Connecticut Implements Law Mandating Recordings of Police Interrogations
As of January 1, 2014, a new law in Connecticut will go into effect requiring all police departments across the state to record interrogations of serious crimes. According to TheDay.com, Connecticut police will be mandated to audio and video record any written or oral statements given by suspects in all capital, Class A and Class B felonies—a wide range of crimes including murder, first-degree sexual assault and burglary.
Some local police departments have been recording interrogations since 2008, when Connecticut selected a small number of sites to receive funding to install and use recording equipment. Lieutenant Brett Mahoney of the Waterford Police Department, one of the sites to receive the initial state funding, says that all of his department’s supervisors and many of its officers are trained in how to use the equipment. Detective Sergeant James Tetreault of Norwich said that detectives in his department are also experienced in using the equipment, but given the wide range of crimes covered under the law, will need to train more officers.
According to Mahoney, the “number of crimes covered by the new law could become a strain for his and other smaller departments ‘until it becomes the new normal,’ ” but he believes that recording interrogations has important benefits, including protecting “ ‘police from false claims of mistreatment.’ ”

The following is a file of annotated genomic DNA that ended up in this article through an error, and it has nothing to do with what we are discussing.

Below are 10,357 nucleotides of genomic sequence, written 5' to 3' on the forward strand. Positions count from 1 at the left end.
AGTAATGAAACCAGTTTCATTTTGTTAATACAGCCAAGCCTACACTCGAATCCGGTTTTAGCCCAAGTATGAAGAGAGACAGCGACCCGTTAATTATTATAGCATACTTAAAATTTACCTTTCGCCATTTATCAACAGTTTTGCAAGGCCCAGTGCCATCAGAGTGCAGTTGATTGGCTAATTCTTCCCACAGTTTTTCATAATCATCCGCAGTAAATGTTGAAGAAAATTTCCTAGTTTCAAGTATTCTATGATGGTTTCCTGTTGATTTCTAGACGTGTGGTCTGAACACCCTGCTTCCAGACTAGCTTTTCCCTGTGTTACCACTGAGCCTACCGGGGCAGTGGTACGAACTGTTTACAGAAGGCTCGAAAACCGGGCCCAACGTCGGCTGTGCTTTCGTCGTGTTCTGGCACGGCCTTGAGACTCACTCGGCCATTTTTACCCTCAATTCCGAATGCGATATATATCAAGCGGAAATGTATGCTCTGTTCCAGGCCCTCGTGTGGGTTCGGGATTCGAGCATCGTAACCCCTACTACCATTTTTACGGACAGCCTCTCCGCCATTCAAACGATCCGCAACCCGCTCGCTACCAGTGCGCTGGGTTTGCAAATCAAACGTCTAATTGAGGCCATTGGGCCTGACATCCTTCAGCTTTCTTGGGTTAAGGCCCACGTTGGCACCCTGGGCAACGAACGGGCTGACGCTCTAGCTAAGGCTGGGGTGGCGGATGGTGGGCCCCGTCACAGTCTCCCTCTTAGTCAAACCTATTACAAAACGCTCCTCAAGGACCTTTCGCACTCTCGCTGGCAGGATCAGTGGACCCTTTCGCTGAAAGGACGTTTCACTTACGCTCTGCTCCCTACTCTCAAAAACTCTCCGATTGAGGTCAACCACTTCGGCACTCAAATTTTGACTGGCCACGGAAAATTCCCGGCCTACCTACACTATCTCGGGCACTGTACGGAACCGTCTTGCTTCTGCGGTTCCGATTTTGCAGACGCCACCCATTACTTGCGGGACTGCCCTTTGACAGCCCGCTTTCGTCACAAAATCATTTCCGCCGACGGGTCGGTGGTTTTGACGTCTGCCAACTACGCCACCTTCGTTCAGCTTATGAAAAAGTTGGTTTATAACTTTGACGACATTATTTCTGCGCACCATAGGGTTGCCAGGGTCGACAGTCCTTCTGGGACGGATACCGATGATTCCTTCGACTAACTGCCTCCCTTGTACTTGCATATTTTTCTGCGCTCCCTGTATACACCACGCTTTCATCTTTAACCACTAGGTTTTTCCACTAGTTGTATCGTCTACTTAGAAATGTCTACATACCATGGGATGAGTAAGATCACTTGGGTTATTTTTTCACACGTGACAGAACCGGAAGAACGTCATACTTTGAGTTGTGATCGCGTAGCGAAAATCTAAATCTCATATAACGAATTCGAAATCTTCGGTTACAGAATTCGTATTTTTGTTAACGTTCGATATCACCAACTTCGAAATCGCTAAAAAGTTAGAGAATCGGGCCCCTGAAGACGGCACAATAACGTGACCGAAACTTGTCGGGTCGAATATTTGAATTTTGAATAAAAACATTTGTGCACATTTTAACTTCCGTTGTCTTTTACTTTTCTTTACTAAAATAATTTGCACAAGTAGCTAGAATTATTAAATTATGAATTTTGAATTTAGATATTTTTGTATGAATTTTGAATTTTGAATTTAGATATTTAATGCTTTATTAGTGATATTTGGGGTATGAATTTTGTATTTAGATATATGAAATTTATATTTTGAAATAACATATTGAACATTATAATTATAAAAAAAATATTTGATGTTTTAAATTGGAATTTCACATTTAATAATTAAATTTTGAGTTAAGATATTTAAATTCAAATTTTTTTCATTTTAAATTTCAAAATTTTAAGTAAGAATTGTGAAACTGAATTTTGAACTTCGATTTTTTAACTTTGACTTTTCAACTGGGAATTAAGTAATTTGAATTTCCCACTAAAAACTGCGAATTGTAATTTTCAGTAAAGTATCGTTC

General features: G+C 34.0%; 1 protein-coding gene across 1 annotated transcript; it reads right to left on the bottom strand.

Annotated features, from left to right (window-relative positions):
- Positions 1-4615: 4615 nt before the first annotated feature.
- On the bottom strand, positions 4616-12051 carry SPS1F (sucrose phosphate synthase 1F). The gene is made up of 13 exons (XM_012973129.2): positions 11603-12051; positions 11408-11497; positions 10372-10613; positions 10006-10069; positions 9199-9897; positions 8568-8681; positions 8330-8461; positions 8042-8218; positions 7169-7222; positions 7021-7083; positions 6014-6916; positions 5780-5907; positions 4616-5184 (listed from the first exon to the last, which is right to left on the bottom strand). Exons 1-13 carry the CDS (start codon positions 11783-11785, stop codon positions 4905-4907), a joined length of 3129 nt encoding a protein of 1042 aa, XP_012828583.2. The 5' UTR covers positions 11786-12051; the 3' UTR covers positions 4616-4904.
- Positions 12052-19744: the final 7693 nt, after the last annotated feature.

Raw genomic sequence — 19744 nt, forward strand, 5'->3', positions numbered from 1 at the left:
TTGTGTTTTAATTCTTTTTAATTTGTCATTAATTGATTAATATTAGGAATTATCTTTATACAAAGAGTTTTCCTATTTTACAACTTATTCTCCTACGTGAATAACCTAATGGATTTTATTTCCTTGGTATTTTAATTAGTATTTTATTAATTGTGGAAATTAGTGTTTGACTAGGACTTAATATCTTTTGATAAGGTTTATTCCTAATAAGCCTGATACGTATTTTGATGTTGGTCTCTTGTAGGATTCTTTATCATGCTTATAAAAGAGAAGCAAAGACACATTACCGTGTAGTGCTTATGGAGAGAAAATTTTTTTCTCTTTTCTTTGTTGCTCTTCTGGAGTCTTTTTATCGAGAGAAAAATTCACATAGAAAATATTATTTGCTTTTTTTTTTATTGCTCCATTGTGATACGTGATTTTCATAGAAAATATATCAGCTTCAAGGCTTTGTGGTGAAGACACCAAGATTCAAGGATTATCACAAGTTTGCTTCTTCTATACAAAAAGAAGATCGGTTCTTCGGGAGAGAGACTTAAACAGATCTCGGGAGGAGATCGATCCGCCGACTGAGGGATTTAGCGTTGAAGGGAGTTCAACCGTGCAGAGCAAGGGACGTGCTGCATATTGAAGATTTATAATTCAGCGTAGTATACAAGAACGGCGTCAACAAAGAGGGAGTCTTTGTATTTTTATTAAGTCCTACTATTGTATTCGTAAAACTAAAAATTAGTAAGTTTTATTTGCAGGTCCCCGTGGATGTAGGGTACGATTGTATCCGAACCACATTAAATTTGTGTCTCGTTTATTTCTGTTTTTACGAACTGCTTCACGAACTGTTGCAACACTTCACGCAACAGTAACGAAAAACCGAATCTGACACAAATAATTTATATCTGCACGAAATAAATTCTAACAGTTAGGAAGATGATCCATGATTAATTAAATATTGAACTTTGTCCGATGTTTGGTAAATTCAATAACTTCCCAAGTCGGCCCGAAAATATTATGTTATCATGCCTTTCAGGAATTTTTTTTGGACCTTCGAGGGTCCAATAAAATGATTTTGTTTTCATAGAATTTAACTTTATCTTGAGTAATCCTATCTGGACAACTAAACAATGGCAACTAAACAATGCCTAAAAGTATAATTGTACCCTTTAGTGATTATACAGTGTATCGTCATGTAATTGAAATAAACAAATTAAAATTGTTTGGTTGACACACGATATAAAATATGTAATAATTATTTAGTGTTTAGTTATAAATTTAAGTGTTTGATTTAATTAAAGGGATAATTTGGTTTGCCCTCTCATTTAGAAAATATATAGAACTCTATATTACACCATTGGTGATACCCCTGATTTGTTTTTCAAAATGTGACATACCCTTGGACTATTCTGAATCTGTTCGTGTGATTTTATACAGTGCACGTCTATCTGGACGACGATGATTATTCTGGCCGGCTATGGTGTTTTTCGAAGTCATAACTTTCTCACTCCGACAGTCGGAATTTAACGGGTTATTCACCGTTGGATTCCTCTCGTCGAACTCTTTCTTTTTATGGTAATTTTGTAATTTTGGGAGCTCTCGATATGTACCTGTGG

“ ‘A picture is worth a thousand words. The video camera is not going to lie to you,’” says Mahoney.
The U.S. Office of Personal Management’s (OPM) Criminal Justice, Police and Planning Division has disbursed $2.65 million in one-time grants to departments across Connecticut to help them purchase and update equipment.
Chief State’s Attorney Kevin Kane worked with the Police Standards and Training Council, as well as the state police and the Connecticut Police Chief Association to develop standards for the new law. Some from the state’s legal system, such as New London County State’s Attorney Michael Regan, say that the law will require more work for many people, including attorneys who have to view the recordings, which can last at least six hours. But, says Regan, “ ‘. . .everybody is pretty much on board. . . . Any time (police) interview a defendant, we usually like to have it on video.’ ”
Read more about the benefits of mandatory recording of interrogations
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